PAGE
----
It’s assumed by almost everyone heading into 2013-14 that Miikka Kiprusoff will opt out of the final year of his contract and head back to Finland to fish and be revered as demi-god by his countrymen. The soon-to-be 37 year old netminder suffered through the worst stretch of his Flames tenure in the lock-out shortened season, struggles that were compounded by injury. His below replacement level performance, mixed with the organization’s lackluster redundancy in net, resulted in the club’s plunge down to the bottom of the Western Conference and kick-started the rebuild. Kipper himself would have been one of the assets moved at the deadline along with Iginla and Bouwmeester, but he leveraged the threat of retiring to short circuit a move to Toronto.
The Flames have operated this summer as if Kipper is already gone. Karri Ramo was signed to a two year deal and Joey MacDonald was re-upped as well. 26-year old Swiss Veteran Reto Berra will also be in the mix while Joni Ortio and Laurent Brossoit will jockey for playing time in the minors.
The thing is, Kipper hasn’t retired. Not officially at least (regardless of what he has said to the Finnish press), so there remains the possibility, however remote, that he will show up at the Flames training camp in a months time with pads in hand. What then?
The first option is obviously to let him duel with Ramo for the starters role. Although he was putrid last season, I doubt Kipper’s 2013-14 performance is actually representative of his true talent, even given his advancing age. He hasn’t been truly elite for some time, but I would expect him to be at least around league average in the short-term.
Of course, Kiprusoff staying in Calgary means the Flames retain his $5.83M cap hit (despite a $1.5M actual salary) and it creates a logjam in the crease. Neither of those are huge concerns, frankly, since the Flames boast a lot of unused budget space and there’s no particular up-and-coming talent who would be terribly sidelined by one more year of Kipper clogging the crease (that we know of at this point), but then again those are also minor costs with no real return.
Kipper’s not getting any better. Even if he rebounds from his lackluster lock-out year, he is entering the steep down curve of his career. There’s no tangible long term upside for the team if Kipper comes back and splits time with Ramo. In fact, one of the organization’s problems the last few years was their enduring inability or unwillingness to move on from the hero of 2004 and start to seriously investigate alternatives. The Flames probably won’t be contending for anything this season, so it would be best served testing out their various options like Ramo and Berra in order to firmly judge just what they have in those players. Kipper getting any sort of playing time in their stead is counter-productive to the club’s objectives beyond 2013-14.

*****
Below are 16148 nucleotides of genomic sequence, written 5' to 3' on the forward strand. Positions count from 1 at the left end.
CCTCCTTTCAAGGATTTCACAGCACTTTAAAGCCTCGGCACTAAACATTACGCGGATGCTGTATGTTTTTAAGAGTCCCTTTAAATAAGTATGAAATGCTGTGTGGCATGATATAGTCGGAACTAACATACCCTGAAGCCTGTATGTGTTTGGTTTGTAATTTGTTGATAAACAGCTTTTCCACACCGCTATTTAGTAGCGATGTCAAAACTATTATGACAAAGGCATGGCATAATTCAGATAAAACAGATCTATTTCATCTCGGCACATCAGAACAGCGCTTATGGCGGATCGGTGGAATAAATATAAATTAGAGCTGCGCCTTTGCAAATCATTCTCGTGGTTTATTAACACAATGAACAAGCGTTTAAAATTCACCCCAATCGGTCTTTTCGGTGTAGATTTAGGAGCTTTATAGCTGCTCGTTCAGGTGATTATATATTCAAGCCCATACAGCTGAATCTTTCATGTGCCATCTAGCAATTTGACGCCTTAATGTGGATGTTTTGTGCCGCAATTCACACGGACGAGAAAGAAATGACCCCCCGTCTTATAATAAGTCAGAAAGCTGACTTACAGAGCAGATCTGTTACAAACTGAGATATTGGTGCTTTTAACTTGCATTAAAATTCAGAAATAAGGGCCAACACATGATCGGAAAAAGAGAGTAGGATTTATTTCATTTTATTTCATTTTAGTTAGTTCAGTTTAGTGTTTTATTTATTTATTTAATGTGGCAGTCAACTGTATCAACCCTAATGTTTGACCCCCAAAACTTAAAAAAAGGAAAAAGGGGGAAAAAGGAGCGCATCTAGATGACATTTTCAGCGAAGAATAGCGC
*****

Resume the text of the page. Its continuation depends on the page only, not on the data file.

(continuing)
If Miikka is determined to play out his contract, then the Flames best option would be to move him to whoever might have interest. The Leafs are not an option now that they’ve acquired Jonathan Bernier, so a short list of possible trading partners got a bit shorter this summer.
The New York Islanders and Columbus Blue Jackets are a pair of clubs with underwhelming depth behind their incumbents – for CBJ, it’s Curtis McElhinney behind Sergei Bobrovsky and for NYI it’s Kevin Poulin behind Evgeni Nabokov. New York has ample cap space (about $15M) while the Flames and Jackets would have to get creative in order to fit Kiprusoff under the Jackets’ ceiling.
There is also the Predators, who don’t seem to have a back-up for Pekka Rinne. Former second rounder Magnus Hellberg had a decent season in the AHL last year, but the 22-year old hasn’t even played 40 games on North American ice yet. Carter Hutton, a 27-year old AHL journeyman, is the only other puck stopper currently under contract with the Preds.
Like Columbus, Nashville doesn’t quite have enough space to fit Kipper, so again the Flames would have to eat some cap or take a contract back in the deal to make it work.
Naturally, the probability of this option is dependent on how much demand there would be for a 37-year old tender coming off a terrible year and boasting a nearly $6M cap hit. It would also depend on Kipper agreeing to be traded, unlike the deadline where he nixed a move to the Leafs. Calgary’s (or the trading partner’s) options in that case are limited to suspending the player for not living up to the terms of his contract I suppose.
Another rather unsavoury option would be to send the veteran to the minors in order to ensure playing time for Ramo and company in the NHL. This pushes the logjam down the depth chart a bit and under the new rules of the revised CBA, Kipper’s big cap hit wouldn’t disappear, so it’s less than ideal. To say nothing of demoting a former beloved star to the AHL in the final year of his last NHL contract (although they were willing to do it to Conroy).
A move like this would more or less be a veiled nudge to the player to retire, which I’m guessing is what Kipper would do rather than ride buses for the Heat.
If Kipper decides to return to the NHL, I think it would behoove both himself and the team to investigate whether he could be traded before training camp arrives. There’s no good reason, besides perhaps nostalgia, for him to don a Flames jersey again. Meaning, the possibility of Kipper playing for someone else should be determined prior to training camp and the onset of the year, because things could get pretty awkward for both parties otherwise.
On the other hand, Kiprusoff could officially retire in the next few weeks, rendering all of this moot.